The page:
And what was the problem with the break-open S&W? Those are collector’s items.

      • Considering some of the metal detector or magnet fishing YouTube video channels I’ve seen, there’s a very good chance someone may pull it up, and put it back in service…

    • Not the best solution.

      That crappy Glock could have gone off, drilling a hole in the bottom of the river and draining it. Then where would people go fishing? The fool thing is probably down there lurking still, biding it’s time, waiting for an opportunity to raise all manner of heck and bad craziness.

      And heck yes, old Smith & Wesson top breaks are and have long been collectible. I used to collect top breaks, various brands. Eventually sold them all to buy modern guns and lots of ammo. An excellent investment.

    • Wonder what happened to him? I liked his take, and it was super interesting to see the perspective from half a world away.

      He also had pics of amazing home-built firearms from his country.

      • At one time, he was with Mark Serbu’s daughter, Valarie, but I don’t know if they are still together.

        I have to admit, it would be *sweet* to have a father-in-law with a SOT, and a chance to one day inherit the business…

  3. These pistols were safe when they were first made, but their plastic grips and zinc alloy frames have deteriorated over the years, and this compromises the lockwork which both retain. The pistols were supposed to be safe with the bolt in the rear position as the additional mass of the bolt diminished the firing pin blow below the level required to discharge a .22 lr cartridge.

    My Powermaster has a light, but not unsafe, trigger pull. I have not been able to get it to fire a cartridge with the bolt in the open position, but you generally have to rotate the cartridge in the chamber to get the cartridge to fire after releasing the bolt on it in the open position. The bolt & firing pin release does not have enough energy to ignite the priming, but it somehow damages the priming. Some such cartridges will not fire at all.

    The pistol was designed by Arthur ‘Spuds’ Melin, one of the two founders of WAMO Manufacturing. The company later adopted the name of its then most popular toy, the Wham-O slingshot, as their corporate name. The pistols were made around 1955 – 1956 and went out of production when the firm was inundated with (and consumed by) Hula Hoop orders.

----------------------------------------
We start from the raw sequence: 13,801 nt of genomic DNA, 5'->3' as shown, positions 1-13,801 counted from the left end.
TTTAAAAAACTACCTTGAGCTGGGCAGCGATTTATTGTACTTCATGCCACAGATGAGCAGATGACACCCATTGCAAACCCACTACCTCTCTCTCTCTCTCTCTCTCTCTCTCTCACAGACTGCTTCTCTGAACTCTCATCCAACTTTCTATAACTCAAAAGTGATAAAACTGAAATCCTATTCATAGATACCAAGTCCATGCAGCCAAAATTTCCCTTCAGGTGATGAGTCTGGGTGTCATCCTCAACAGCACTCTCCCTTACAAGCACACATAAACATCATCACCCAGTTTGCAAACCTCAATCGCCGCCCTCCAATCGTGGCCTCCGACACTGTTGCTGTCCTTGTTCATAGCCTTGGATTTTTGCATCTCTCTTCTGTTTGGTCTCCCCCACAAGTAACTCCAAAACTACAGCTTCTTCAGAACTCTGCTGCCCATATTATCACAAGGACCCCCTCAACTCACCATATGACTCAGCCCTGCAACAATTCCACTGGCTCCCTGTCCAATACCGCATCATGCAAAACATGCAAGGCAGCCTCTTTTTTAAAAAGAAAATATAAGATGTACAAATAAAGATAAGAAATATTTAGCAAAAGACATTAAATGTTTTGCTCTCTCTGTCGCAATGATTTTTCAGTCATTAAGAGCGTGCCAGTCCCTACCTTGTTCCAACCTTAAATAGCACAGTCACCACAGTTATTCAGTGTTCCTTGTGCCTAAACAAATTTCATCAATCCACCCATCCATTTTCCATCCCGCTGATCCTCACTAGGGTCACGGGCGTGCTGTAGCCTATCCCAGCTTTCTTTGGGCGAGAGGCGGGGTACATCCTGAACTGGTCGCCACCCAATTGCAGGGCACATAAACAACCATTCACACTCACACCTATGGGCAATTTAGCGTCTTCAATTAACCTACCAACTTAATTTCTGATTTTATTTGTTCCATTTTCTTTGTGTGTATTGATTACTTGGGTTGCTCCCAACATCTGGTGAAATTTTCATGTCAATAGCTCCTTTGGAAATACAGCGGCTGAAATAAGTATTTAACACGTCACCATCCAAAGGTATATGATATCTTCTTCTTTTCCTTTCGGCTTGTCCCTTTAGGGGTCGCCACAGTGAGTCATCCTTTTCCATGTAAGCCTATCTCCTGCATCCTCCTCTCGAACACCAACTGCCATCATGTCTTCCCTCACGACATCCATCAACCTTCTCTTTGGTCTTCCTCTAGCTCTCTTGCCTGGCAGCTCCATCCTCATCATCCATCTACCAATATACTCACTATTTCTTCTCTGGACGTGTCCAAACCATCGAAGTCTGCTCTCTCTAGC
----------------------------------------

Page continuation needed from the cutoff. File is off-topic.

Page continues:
4. Interesting article. I had no idea there was a WAMO. Since I’m still an antique/ whatever dealer I’ll be on the lookout…yeah I knew about Nambu. Another reason Japan had NO chance😏

  5. That grip reminds me of a High Standard Sport King I inherited from my father. Interestingly it has a manual safety, but no slide lock. So while being a sentimental piece from my childhood and a fun plinker, it’s worthless for any shooting sport where you have display the action open and unloaded to a range officer.

    • They sell those at WalMart, not made by Wham-O, but some other company. Same surgical tubing…

  6. I shouldn’t think the writer is a big Nancy who could be bullied by my niece. So congratulations are in order I guess.
    Yes, it’s definitely an unsafe “range toy”… As in, you treat it as a silly example of poor workmanship, and only ever load it when it’s pointed down range at the range.
    It’s the type of awful that made the Imperial Japanese Military really stand out in the field of shotty equipment.
    But it’s not an example of why soaking you firearm in concentrated and heated chlorine is a terrible bad idea. It’s not going to go bang and blow off your fingers. Which is the unsafe to fire you pretended this gun was. I wouldn’t of given away the courage you’d expect from a small girl with ringlets, not for a weapon that should make you jump and give you the giggles.
    There are plenty of Type 94 Nambu pistols that see constant range time because it suffers the same poor workmanship. You have an example you can show off that you got for free. One even safer than a Nambu because of its a single shot only.